Operate Commercial Drones? The New Rules Have Arrived

Published On June 21, 2016 | By Anna Hsia | General

The Federal Aviation Administration (“FAA”) has released the first operational rules for commercial drones (“Rule”), providing more clarity over the legal operation of such aircraft. Effective late August 2016, the Rule imposes restrictions on the use of commercial drones and the certification process for drone pilots. Significantly, the Rule covers only commercial drones, not drones used recreationally by hobbyists. Here are the Rule’s key provisions.

Restrictions on the Use of Drones
  • Must weigh less than 55 pounds.
  • Must be within a pilot’s or visual observer’s line of sight.
  • Drones may operate during daylight; drones with anti-collision lights may operate during twilight.
  • May not operate (a) over persons not directly participating in the operation, (b) under a covered structure, or (c) inside a covered stationary vehicle.
  • Must yield right-of-way to other aircraft.
  • With some exception, drones may fly no higher than 400 feet above ground level. Drones may fly no faster than 100 mph.
  • Must be inspected by the remote pilot before flight.
  • Must comply with the existing drone registration requirements.
  • May carry items where such items are securely attached and will not affect the controllability of the aircraft.
  • With some limitations, businesses may operate drones for hire.

The Rule allows waiver of some provisions where an applicant demonstrates that a proposed operation can be conducted safely.

Certification of Drone Pilots – Requirements
  • At least 16-years old.
  • Demonstrate aeronautical knowledge by either (a) passing an aeronautical knowledge test or (b) hold a part 61 non-student pilot certificate, complete a flight review within the previous 24 months, and complete an online training course.
  • Pass a TSA background check.

Significantly, the Rule does not address privacy concerns associated with drones. The FAA urges drone operators to consider local and state laws, and the agency also encourages operators to consider the National Telecommunications and Information Administration Voluntary Best Practices Guide for drones. The Guide recommends privacy practices that echo recommendations made by regulators for other industries as well. Drone operators are encouraged to (1) develop a privacy policy covering data collected by their drones; (2) show care in the collection and storage of data; (3) limit the use and sharing of data; (4) secure data; and (5) monitor legal developments applicable to drones.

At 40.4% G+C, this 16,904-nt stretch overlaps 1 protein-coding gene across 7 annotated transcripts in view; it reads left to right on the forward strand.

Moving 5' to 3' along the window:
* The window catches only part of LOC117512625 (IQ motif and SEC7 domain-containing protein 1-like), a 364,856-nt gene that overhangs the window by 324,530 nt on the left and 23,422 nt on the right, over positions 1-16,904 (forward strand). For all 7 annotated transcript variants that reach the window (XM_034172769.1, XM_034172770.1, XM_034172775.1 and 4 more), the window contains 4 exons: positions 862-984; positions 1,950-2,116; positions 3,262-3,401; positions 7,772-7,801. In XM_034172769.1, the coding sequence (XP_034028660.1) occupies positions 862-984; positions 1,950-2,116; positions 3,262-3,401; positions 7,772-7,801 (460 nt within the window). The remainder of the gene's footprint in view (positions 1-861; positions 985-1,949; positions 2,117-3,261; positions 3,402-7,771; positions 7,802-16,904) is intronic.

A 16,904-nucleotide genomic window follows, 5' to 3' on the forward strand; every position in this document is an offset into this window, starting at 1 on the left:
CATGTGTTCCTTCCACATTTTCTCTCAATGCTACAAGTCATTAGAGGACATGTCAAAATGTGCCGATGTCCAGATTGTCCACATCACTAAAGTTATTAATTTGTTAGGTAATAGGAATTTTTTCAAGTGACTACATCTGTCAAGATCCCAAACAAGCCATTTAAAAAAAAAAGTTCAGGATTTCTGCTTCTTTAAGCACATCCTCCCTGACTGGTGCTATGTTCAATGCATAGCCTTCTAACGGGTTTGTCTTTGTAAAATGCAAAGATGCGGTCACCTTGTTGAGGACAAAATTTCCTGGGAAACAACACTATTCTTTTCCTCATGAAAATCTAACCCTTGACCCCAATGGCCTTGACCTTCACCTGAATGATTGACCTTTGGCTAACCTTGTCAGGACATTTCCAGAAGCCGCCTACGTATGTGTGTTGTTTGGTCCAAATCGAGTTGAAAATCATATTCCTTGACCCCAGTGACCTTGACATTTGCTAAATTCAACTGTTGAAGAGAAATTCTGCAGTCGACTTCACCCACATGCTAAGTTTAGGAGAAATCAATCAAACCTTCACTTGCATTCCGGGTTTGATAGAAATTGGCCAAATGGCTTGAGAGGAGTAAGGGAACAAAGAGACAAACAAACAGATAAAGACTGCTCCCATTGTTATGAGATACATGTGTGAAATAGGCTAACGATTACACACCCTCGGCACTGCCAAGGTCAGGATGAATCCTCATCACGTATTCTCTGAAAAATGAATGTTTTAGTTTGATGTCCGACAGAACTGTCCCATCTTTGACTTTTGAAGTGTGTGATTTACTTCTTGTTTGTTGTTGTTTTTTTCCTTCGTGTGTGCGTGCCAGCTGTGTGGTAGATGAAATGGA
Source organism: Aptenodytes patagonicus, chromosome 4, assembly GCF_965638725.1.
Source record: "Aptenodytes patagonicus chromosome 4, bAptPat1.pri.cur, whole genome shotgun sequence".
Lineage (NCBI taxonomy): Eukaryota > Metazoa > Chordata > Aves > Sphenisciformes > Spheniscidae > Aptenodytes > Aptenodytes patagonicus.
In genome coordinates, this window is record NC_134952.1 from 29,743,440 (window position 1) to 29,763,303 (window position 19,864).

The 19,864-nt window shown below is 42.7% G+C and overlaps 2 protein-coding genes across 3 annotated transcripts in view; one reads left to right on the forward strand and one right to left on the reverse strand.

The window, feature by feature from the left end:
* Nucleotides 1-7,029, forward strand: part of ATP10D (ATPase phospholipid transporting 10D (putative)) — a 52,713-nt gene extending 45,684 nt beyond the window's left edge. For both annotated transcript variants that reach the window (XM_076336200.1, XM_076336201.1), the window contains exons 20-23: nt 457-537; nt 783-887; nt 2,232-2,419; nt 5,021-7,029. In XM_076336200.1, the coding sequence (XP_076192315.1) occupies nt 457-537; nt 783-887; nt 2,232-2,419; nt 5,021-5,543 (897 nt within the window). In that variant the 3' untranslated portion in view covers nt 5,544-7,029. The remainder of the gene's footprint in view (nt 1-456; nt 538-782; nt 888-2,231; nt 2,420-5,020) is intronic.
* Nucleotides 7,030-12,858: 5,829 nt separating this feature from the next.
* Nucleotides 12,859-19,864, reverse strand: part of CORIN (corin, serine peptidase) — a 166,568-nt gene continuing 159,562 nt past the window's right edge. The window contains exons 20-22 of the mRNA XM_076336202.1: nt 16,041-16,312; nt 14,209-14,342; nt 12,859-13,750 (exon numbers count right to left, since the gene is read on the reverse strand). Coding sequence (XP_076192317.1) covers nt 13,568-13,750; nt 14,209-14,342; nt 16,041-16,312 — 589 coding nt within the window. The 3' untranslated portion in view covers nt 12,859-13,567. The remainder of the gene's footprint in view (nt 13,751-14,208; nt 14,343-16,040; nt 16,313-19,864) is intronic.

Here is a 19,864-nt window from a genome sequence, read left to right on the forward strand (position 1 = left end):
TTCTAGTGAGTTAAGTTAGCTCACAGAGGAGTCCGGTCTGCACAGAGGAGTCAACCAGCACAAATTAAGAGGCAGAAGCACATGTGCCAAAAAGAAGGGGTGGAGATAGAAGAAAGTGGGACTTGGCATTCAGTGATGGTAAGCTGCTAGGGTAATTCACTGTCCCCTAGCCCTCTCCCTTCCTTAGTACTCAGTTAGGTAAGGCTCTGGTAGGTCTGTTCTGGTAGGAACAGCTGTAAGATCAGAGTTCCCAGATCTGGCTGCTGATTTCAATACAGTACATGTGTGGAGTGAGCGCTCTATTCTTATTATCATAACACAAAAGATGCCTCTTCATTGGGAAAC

Those who operate commercial drones will no doubt need to review the Rule very carefully, along with any additional guidance that may be issued by the FAA. Given the continued concern over privacy issues associated with drones, operators should also consider the recommendations in the NTIA Guide.

 

About The Author

Anna Hsia maintains a diverse practice litigating complex business disputes and counseling clients on privacy issues. With broad litigation experience in unfair competition, false advertising, class actions, and other complex litigation, Anna guides clients through disputes in federal and state courts. As a Certified Information Privacy Professional, Anna has assisted clients with product development and compliance with privacy regulations such as the TCPA, HIPAA, COPPA, state-specific privacy regulations, the Gramm-Leach-Bliley Act, and the Fair Credit Reporting Act.

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